Visa delays frustrate Queenstown bosses

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Frustrated Queenstown hospitality and tourism bosses say work visa delays are crippling some businesses in the resort.

Immigration New Zealand (INZ) admits staffing levels at its Queenstown branch have been unable to cope with a surge in demand for migrant workers.

It has drafted in extra staff and some applications have been transferred to Christchurch to help out.

Legal experts say INZ has also tightened its Queenstown operations – with the branch viewed as being previously too soft on migrant applications.

But local Tourism Industry Association NZ hotels chair Penny Clark says some businesses are waiting more than a month for even a response: “It’s a big staffing issue; people are being left severely short.”

Clark adds laws which state employers must make every effort to find Kiwi employees before hiring foreigners are compounding the matter.

Businesses must also re-advertise positions each time a migrant worker employed by them applies for a work visa extension, unless it’s a job where there’s a recognised shortage of skilled workers.

It’s unrealistic in seasonal resorts, she says.

“We can’t offer jobs for 12 months of the year – we need six-month working holiday people,” Clark says.

“No Kiwi from Auckland is going to move here for waiting jobs and making beds, and there are not enough in town.”

A Queenstown bar and restaurant owner says working visa extensions and applications are a “nightmare”.

“It’s a lot of work and it’s stressful,” he says.

“We understand the logic behind it but it’s just not practical in Queenstown. The new liquor licensing laws mean we need bar management staff we trust.

“For other positions, a chef could leave for example and you’ll need someone immediately. And there just aren’t many Kiwi chefs.”

Sixty employers were booked to attend a seminar led by law firm Lane Neave at The Rees hotel last night.

Lane Neave partner Mark Williams says: “There’s a perception from INZ that Queenstown employers generally aren’t testing the local labour market thoroughly enough or giving New Zealanders a fair go.

“The example I give, is an employer advertised a position and got 20 applications from New Zealanders and didn’t interview anybody, just gave the migrant the job.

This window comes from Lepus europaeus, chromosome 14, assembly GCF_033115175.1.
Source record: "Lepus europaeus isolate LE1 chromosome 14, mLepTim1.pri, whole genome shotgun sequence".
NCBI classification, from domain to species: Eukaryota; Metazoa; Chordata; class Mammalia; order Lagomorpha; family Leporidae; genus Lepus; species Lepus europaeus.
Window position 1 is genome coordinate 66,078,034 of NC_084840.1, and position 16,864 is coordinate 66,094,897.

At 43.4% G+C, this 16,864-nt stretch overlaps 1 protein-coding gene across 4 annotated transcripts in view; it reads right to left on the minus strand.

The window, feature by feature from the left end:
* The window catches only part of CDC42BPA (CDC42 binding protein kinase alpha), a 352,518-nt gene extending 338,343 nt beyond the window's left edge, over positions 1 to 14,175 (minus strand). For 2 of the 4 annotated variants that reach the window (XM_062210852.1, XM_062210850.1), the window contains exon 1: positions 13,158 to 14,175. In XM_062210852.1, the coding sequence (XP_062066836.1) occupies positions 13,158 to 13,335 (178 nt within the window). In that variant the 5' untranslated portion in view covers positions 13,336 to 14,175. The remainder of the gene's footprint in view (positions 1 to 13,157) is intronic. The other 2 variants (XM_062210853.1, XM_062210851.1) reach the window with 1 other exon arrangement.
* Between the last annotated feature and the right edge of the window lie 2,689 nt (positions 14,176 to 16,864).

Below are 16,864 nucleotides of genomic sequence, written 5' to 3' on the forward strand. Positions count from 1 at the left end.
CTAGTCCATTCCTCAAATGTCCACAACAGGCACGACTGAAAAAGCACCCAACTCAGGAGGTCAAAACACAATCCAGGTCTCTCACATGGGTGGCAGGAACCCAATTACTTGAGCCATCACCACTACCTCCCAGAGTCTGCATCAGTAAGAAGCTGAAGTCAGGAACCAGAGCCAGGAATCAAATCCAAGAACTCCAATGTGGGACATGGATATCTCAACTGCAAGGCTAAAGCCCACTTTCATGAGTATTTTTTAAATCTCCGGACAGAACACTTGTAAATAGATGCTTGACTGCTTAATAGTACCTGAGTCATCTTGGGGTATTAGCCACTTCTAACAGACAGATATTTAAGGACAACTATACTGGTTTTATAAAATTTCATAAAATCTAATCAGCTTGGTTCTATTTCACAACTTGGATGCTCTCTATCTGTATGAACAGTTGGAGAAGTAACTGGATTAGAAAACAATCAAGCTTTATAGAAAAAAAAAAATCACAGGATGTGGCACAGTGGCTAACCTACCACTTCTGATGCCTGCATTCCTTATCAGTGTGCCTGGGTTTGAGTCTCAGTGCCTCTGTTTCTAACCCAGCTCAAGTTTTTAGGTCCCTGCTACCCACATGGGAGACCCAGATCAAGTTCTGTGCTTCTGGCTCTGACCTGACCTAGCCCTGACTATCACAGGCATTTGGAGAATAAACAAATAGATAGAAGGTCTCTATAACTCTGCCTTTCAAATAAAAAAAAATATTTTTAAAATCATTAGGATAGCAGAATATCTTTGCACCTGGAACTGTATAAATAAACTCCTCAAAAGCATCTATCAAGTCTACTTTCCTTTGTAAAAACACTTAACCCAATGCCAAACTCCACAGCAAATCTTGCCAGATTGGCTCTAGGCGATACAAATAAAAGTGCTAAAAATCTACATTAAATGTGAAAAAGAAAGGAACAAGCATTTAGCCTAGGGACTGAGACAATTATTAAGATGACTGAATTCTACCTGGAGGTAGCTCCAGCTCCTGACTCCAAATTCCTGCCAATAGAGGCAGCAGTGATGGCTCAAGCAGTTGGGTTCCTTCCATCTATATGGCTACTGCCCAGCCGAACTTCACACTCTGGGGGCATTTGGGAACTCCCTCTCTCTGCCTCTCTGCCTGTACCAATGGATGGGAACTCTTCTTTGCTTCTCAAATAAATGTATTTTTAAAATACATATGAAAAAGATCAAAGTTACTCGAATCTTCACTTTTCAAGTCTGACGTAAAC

“They’re bringing Queenstown in line with the rest of the country, taking a tough stance and applying the policy.

“Because it’s been so different for so long it’s quite an unusual experience for Queenstown employers.”

The issue was raised with Prime Minister John Key at the Queenstown Chamber of Commerce meeting last Friday.

The INZ Queenstown branch manager quit last year and in recent months the office, at Remarkables Park, has been run by the Dunedin office’s immigration manager, who spends every second week in Queenstown.

A new manager has been appointed and will start by the end of the month.

INZ’s general manager of Visa Services Nicola Hogg says Queenstown experienced an unexpected increase in applications from October to December, resulting in longer processing times.

“Immigration officers therefore need to be satisfied there are no suitable New Zealanders available for a job offered to a temporary migrant,” Hogg says.

Hogg says employers seeking workers for low-paid positions are not expected to advertise nationally but need to provide evidence they’ve advertised locally.

Pier 19 and Captain’s restaurateur Grant Hattaway, president of the Southern Lakes Restaurant Association, says his business are among 30 locally in a partnership programme with INZ.

“So we get an answer in five working days,” he says.

“Personally we’ve had no problems with immigration. We hire lots of working visa people – there aren’t Kiwis available down here.”

The Queenstown branch is one of nine offices threatened with closure as INZ moves its operations online.

INZ encourages any employers with concerns to contact them directly.